At this moment Captain Poland, of General Sickles' staff, rode up to me, and, in an excited manner, inquired by whose authority I moved the brigade. I answered, "By my own." He ordered me to take the brigade back again. I started with it, when an aide from General Birney ordered me to change direction to the left, and take a position behind a piece of woods, my front now being at right angles with my former front.
        I now received orders from General Birney to detail two of my largest regiments to report to General Graham, in compliance with which I detailed the Second New Hampshire and Seventh New Jersey Volunteers. Shortly after this, I received orders from General Birney to detail the strongest regiment to report to General Humphreys for picket, in compliance with which I sent the Fifth New Jersey Volunteers, leaving me three small regiments. I was now ordered by General Birney to form a line across a small wheat-field on my left, to connect two brigades of the First Division. Before I had executed this order, I received an order from General Birney to send the largest regiment to General Ward's support, on my left, and while I was attending to that, the Eighth New Jersey Volunteers was taken from me without my knowledge, leaving me with the One hundred and fifteenth Pennsylvania Volunteers, numbering 140 muskets. My command being now all taken from me and separated, no two regiments being together, and being under the command of the different brigade commanders to whom they had reported, I, with my staff, reported to General Humphreys for instructions, remaining with him for some time.
        Seeing the colors and a portion of one regiment retiring, I immediately rode to them, and commenced collecting the brigade. Our whole line at this time being relieved, we lay on our arms until daylight of the 3d, and then joined the division. We were marched to the rear of the position occupied by us the day before, remaining there until some time after noon. We then moved to the right, to support batteries. We lay in this position for two hours, under a severe artillery fire, when night ended the battle. We now marched back to our former position, where we remained until the enemy retreated.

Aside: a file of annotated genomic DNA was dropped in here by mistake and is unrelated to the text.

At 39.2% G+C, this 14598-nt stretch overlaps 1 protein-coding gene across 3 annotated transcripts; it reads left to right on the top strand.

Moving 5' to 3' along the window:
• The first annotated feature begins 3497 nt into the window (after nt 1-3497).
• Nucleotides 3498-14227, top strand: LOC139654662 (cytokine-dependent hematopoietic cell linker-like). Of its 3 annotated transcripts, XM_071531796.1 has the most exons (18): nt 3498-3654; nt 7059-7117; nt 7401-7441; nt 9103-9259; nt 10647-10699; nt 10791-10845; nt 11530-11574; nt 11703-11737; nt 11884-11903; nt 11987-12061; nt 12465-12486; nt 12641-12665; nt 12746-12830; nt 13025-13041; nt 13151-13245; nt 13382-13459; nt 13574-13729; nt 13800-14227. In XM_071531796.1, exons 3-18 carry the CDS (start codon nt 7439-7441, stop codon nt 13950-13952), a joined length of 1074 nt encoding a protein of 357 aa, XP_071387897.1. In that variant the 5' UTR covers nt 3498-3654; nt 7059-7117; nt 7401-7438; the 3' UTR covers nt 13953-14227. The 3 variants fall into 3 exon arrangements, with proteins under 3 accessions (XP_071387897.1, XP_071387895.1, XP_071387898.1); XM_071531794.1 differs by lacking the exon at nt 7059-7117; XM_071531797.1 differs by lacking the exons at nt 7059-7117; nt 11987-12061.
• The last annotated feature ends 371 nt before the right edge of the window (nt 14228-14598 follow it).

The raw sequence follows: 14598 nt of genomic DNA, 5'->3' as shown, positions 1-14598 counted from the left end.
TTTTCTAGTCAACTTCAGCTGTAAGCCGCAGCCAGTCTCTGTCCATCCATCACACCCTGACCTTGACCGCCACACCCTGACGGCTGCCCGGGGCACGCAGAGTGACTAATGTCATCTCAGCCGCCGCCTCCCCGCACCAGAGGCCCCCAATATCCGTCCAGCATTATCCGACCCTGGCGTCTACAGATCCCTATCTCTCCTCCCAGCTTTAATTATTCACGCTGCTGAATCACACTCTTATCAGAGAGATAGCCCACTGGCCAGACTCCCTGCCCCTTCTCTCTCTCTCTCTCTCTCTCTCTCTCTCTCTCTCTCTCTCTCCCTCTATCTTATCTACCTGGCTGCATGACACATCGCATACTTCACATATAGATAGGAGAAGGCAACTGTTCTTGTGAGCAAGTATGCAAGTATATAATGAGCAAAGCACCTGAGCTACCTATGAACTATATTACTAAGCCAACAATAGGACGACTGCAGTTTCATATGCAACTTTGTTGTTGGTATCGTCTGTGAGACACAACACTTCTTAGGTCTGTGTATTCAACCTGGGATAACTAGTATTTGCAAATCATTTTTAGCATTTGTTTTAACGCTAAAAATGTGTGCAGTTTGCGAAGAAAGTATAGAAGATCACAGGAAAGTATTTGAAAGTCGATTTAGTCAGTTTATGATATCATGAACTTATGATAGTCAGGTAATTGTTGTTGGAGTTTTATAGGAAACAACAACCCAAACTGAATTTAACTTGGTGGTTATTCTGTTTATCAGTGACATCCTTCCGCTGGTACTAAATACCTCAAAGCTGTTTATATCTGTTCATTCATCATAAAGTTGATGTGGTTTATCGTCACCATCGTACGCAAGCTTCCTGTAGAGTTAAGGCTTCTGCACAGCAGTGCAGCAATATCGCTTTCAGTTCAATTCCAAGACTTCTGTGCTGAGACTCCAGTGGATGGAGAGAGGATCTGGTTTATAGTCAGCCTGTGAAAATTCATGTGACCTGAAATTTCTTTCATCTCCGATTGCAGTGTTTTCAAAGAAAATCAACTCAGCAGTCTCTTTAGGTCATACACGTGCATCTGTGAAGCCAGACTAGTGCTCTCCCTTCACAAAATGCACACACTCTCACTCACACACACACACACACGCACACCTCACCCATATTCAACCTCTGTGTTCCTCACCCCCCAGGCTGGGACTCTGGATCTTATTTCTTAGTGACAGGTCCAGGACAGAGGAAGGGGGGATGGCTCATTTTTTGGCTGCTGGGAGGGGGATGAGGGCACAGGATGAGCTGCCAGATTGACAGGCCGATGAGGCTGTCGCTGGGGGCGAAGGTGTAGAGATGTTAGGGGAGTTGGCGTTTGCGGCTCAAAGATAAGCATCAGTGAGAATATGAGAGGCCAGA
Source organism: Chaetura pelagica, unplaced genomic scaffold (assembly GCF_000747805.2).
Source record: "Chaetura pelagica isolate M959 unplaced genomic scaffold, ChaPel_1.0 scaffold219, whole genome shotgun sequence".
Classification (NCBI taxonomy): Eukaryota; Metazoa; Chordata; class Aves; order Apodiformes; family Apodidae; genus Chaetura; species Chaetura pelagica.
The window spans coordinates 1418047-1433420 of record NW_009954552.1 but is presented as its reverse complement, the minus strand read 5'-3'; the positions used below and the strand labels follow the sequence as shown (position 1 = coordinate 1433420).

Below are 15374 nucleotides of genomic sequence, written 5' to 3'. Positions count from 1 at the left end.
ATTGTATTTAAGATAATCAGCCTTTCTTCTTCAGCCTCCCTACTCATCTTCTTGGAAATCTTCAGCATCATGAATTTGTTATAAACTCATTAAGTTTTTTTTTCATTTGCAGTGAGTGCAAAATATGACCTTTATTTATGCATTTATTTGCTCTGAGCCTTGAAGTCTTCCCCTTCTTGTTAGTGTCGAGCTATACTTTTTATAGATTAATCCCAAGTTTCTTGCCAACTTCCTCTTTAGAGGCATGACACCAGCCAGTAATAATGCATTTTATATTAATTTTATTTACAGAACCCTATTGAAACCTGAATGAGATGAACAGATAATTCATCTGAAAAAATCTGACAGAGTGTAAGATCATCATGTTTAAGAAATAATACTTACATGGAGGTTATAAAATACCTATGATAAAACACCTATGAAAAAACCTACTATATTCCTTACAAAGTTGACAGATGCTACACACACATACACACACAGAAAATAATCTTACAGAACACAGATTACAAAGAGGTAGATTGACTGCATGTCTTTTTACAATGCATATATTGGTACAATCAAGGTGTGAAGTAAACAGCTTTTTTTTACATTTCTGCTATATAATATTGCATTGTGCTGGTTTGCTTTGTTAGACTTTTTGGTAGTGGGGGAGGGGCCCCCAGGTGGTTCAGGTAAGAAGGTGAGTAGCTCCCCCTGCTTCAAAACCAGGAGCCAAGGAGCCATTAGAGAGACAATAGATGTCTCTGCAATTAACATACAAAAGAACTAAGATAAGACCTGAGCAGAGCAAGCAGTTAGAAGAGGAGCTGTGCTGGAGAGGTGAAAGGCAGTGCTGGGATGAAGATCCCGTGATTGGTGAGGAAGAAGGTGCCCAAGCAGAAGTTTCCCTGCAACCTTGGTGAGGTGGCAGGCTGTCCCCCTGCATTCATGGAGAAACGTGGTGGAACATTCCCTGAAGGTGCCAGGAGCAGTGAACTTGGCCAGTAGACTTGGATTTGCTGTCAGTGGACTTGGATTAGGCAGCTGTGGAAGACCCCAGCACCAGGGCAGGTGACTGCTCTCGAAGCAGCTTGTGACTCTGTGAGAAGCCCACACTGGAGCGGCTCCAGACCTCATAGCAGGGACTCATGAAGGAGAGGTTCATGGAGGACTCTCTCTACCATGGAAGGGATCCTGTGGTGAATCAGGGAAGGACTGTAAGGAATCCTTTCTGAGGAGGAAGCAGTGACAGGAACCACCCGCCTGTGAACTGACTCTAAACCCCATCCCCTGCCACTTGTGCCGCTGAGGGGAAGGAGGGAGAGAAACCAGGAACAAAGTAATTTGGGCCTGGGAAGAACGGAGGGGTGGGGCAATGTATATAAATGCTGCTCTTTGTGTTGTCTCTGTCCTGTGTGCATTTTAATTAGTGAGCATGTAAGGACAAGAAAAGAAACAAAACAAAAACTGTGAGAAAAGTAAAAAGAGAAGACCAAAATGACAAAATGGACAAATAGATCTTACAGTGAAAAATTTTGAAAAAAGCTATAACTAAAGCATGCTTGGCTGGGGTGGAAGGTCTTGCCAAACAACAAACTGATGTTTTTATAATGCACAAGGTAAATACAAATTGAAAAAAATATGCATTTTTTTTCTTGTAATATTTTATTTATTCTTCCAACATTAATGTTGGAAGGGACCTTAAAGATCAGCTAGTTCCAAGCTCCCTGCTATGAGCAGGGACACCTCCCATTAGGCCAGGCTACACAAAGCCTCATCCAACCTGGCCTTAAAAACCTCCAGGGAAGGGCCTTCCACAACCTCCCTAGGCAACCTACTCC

During the two days of fighting, both officers and men behaved with their usual gallantry. I thank Capt. T. W. Eayre, assistant adjutant-general; Capt. J. W. Crawford, acting commissary of subsistence; Lieut. Merritt Bruen, acting aide-de-camp, and Lieut. Henry R. Clark, ambulance officer, for their gallantry and promptness in conveying my orders. The last named was mortally wounded, and died on the field.
        Appended is a tabular statement of the casualties, as follows:

Command Officers Killed Officers Wounded Total Enlisted Men Killed Enlisted Men Wounded Enlisted Men Missing Total Aggregate
Brigade staff  1  ---  1  ---  ---  ---  ---  1
5th New Jersey  1  5  6  11  60  16  87  93
6th New Jersey  ---  3  3  1  29  8  38  41
7th New Jersey  1  10  11  14  76  13  103  114
8th New Jersey  ---  7  7  7  31  2  40  47
115th Pennsylvania  ---  ---  ---  3  18  3  24  24
2d New Hampshire  3  18  21  17  119  36  172  193
Total  6  43  49  53  333  78  464  513

        Sunday, July 5, we received orders to be ready to move on short notice.
        Monday morning we started after the fleeing enemy, but, after a very short march, returned to our starting point.
        Tuesday we started at 3 a.m., and marched through Emmitsburg, and reached Mechanicstown at sunset. Bivouacked for the night.
        Resumed the march at daylight, passing through Frederick, and bivouacked on the Middletown pike, I mile out, at 10 p.m. Started at 4 a.m., marched through Middletown, reaching New Baltimore about noon, where we halted until nearly dark; resuming the march again, halting about midnight in South Mountain Pass. Started again at 7 a.m., passing through Keedysville, and crossed Antietam Creek, and halted until 10 p.m. Resumed the march, recrossed the creek, and bivouacked for the night near Boolesville. Marched at 6 a.m. a short distance, when the Third Corps was massed in rear of one of the bridges crossing Antietam Creek, in reserve, starting again at 4 p.m., crossing the Antietam, marching about 3 miles to the right, and bivouacked for the night.